Siphonia: Caribbean Lakes
by Chris Wayan, 2007
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The Caribbean Sea, like the Javan Seas, has become a chain of great, deep, high-altitude lakes. The island arcs off Central America had no deep gaps like, say, the Scotia Basin off Patagonia, through which the water could drain. Not to say the coastline's the same. The old Gulf of Mexico and the northern Caribbean Sea, off Cuba, have dropped 1800 meters (well over a mile). But they're still a continuous sheet of water--one huge lake, really, though I've dubbed the two lobes Lake Mexico and Lake Cayman. The southern Caribbean, south of Jamaica, is a truly separate great lake, about 100 meters lower.
When I say "lakes" I mean it. These ex-seas are drinkable. The Mississippi is the world's second largest river, by flow, pouring so much fresh (if muddy) water into the former Gulf that the salt flushed out in a mere 50,000 years, at least in the surface layers. While the Yucatan Strait is a broad channel, not a river, the flow is consistently south due to the Mississipi's inflow and the higher evaporation in the warmer south. Lake Cayman is really just the southern arm of this great lake, and it too is fresh, except in the depths of the Cayman Trench, still around 5500 m deep (18,000'), where cold, heavy brine huddles like a hibernating bear deep in its den.
I have my doubts about the freshness of the new Mediterranean Lakes (see Africa), for the flushing action isn't as great; but a river as big as the Mississippi can do a lot over deep time.
The great northern lake nearly spills out to the Atlantic at Windward Pass between Cuba and Haiti; but there's a slightly lower sill leading south instead, past Jamaica into the southern Caribbean. This too is fresh water, for it spills out to the Atlantic through a still lower lake between the peaks of the former Virgin Islands.
So... have the coral reefs of the Caribbean all died? Well, obviously the originals did: they're now limestone hills over a mile high. But do the shallows of the new lakes teem with similar freshwater reefs? Well, no. Fresh water lacks the calcium to build massive reefs, though the runoff from all the old reefs makes Caribbean freshwater pretty hard stuff. But species not dependent on shells certainly thrive; the broad lake-shallows seem with life. Salinity dropped slowly, and there's still plenty of rich mud entering the lakes, sun to add energy, and hurricanes to stir up the water; and, perhaps surprisingly, the temperature's much the same.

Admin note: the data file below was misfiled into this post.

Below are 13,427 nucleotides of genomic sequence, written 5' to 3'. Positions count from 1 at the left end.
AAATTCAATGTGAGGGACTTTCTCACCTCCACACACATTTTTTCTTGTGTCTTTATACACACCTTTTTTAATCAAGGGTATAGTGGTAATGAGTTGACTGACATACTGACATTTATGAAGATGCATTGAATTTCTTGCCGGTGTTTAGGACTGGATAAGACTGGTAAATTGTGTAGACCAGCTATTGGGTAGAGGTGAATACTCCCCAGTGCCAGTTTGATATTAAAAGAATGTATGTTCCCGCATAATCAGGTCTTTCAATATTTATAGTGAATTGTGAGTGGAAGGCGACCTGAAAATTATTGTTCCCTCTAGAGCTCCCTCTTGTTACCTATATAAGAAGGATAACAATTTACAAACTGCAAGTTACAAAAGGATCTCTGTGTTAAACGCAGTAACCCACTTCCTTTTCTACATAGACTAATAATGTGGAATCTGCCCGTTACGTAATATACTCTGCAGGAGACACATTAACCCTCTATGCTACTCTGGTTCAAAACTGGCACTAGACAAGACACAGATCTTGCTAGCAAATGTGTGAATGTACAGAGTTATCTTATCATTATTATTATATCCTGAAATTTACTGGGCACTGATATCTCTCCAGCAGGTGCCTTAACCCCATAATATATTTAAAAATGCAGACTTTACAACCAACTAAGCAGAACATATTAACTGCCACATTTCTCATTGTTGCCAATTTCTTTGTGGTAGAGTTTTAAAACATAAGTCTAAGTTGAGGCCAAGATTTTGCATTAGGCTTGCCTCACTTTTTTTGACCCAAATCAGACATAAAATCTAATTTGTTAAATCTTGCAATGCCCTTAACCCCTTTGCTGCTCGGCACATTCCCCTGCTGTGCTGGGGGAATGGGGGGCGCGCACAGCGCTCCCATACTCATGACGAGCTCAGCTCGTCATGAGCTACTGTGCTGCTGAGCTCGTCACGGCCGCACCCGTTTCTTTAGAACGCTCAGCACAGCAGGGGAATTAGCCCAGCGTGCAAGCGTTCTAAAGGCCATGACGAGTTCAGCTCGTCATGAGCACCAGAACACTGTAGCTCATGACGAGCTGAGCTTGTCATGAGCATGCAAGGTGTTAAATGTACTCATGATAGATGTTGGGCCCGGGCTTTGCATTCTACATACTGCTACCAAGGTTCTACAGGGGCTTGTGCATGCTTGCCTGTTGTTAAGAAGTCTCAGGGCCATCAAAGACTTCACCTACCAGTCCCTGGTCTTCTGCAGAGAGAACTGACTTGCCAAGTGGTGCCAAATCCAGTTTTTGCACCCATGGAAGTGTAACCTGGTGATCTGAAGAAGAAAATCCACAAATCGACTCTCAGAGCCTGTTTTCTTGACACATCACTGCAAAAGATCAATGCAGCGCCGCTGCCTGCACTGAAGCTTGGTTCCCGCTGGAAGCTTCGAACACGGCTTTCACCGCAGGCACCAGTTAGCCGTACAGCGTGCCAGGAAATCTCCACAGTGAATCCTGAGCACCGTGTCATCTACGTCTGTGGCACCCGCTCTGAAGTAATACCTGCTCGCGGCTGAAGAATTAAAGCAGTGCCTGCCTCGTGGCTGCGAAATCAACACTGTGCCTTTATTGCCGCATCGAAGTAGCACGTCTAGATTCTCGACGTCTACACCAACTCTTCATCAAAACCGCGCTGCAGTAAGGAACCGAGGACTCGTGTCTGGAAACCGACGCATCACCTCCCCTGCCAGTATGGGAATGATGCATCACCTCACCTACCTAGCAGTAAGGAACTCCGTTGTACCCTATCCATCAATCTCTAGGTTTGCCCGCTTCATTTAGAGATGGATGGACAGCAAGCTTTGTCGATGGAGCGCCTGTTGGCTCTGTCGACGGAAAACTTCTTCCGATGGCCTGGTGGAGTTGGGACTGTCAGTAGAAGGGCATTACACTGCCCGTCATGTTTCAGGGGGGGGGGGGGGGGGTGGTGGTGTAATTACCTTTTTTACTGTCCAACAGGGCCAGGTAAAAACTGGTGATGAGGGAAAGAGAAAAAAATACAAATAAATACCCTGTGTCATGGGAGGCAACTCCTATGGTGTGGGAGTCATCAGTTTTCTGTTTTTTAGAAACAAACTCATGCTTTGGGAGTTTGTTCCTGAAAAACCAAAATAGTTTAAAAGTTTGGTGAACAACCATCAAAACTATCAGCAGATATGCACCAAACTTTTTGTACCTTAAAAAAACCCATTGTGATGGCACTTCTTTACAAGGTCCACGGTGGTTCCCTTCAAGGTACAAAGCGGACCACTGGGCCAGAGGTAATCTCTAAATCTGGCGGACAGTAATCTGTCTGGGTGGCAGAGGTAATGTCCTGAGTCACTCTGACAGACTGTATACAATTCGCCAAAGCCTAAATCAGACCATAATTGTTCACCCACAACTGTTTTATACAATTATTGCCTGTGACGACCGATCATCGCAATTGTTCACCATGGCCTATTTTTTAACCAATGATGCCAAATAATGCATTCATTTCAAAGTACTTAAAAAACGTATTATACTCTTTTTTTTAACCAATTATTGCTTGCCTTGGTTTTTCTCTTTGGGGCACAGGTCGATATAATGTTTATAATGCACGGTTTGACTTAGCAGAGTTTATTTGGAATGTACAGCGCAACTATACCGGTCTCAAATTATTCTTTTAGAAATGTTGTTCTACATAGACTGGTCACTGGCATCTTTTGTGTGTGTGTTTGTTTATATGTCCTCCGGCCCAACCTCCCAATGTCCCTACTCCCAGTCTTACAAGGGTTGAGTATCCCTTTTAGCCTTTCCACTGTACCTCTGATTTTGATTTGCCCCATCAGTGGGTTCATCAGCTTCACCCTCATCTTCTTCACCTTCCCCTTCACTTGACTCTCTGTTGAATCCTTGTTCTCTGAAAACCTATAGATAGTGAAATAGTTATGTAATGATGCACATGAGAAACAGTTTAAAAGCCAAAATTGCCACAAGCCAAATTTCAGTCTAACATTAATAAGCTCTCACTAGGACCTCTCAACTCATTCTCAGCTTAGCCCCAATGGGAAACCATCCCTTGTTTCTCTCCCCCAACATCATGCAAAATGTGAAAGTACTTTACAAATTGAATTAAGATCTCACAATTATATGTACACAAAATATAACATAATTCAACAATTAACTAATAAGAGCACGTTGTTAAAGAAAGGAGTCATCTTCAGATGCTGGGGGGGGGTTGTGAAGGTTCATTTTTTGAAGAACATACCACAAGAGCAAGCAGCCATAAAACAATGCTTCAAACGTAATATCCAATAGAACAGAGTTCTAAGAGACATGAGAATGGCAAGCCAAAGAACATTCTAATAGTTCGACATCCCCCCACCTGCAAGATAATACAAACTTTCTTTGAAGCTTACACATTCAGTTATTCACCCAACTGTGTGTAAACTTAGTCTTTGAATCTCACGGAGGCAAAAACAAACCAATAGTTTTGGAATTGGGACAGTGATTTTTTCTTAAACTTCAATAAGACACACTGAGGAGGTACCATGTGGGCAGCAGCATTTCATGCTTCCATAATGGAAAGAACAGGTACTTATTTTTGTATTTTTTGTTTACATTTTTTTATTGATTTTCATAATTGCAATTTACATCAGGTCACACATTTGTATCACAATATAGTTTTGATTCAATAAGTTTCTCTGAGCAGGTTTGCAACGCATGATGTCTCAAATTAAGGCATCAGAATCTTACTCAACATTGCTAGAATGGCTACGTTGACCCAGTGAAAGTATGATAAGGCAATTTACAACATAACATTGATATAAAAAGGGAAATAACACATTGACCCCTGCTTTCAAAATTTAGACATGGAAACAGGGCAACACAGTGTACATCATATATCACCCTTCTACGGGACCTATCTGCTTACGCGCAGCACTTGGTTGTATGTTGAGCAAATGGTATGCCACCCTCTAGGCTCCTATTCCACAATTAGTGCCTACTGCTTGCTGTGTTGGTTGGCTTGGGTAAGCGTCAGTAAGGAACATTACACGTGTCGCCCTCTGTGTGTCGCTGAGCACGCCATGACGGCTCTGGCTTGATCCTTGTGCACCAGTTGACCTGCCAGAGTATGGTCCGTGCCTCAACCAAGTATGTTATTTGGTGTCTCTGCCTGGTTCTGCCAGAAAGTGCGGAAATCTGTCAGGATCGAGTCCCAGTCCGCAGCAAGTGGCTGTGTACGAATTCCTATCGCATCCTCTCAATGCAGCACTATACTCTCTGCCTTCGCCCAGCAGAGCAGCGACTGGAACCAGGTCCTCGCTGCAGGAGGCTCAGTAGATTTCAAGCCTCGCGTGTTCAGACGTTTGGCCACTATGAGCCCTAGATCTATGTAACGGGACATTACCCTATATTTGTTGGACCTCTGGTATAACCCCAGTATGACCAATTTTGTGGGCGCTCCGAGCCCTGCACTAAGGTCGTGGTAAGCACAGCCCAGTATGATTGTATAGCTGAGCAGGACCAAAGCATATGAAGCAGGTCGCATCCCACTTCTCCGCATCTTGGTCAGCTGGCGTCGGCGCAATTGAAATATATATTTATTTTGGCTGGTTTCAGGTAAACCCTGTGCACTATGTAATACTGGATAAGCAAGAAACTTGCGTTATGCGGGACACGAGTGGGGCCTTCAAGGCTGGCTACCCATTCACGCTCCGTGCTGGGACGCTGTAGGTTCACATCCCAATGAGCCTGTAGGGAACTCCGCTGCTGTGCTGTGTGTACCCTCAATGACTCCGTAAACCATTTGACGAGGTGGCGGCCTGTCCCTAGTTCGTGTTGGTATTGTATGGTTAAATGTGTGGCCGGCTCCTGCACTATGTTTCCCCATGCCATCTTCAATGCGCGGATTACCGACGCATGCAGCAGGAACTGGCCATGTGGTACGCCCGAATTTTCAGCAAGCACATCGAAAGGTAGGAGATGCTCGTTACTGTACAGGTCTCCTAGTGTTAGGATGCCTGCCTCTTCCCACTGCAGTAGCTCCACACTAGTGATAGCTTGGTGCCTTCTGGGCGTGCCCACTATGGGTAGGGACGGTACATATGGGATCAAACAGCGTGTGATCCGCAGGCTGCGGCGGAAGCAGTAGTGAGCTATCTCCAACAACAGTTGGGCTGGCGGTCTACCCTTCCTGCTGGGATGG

For the water dropped nearly two kilometers; while the loss of Earth's seas caused the atmosphere to pool in the new deeps, turning former continents into chilly plateaus, here the air pressure is only a little lower it was before the Big Slurp. That's cooled the surface water a bit, but it's still warm enough to feed large tropical storms--and also, some monster storms make it over the mountains from the steamy Atlantic Deep to the east. Very few places on Siphonia have changed this little--the China Sea and Lake Andaman are two, and for the same reason: they dropped about two kilometers, just enough to compensate for the thinner air. Dumb luck, really.
So climates on Siphonia's Caribbean shores aren't so different from Earth's. With one difference: inland, the land rises to rugged mountains 2200 m (7000') higher than ours. Haiti really can field a bobsled team at last: Mt Duarte's crowned with glaciers now, for its Atlantic face is of Himalayan height; even the Caribbean side rises 5100 m (16,700') above the lake, as tall as Mt Ararat. The mountains of Mexico and the Marta Mts on the Venezuelan shore stand taller still--the Martas, already spectacular in our time, are now the hemisphere's tallest peaks head-to-foot, some 7.7 km (over 25,000'); a great icefield above the tropic shore.
Though not the tallest mountains in the region by any means, the Bahamas are still Alpine in height and more than Alpine in ruggedness. Their feet are steamy, for they rise from the Atlantic shore: rainforest unlike any on Earth, with average temperatures 40 C (104 F) or higher, and 100% humidity. The lower slopes are lashed with hurricanes all summer and lesser storms all winter. As on the rainy side of Polynesian islands, the storms dissect the slopes into knife-ridges and near-cliffs; only the mat of dense jungle keeps the land from washing into the sea entirely.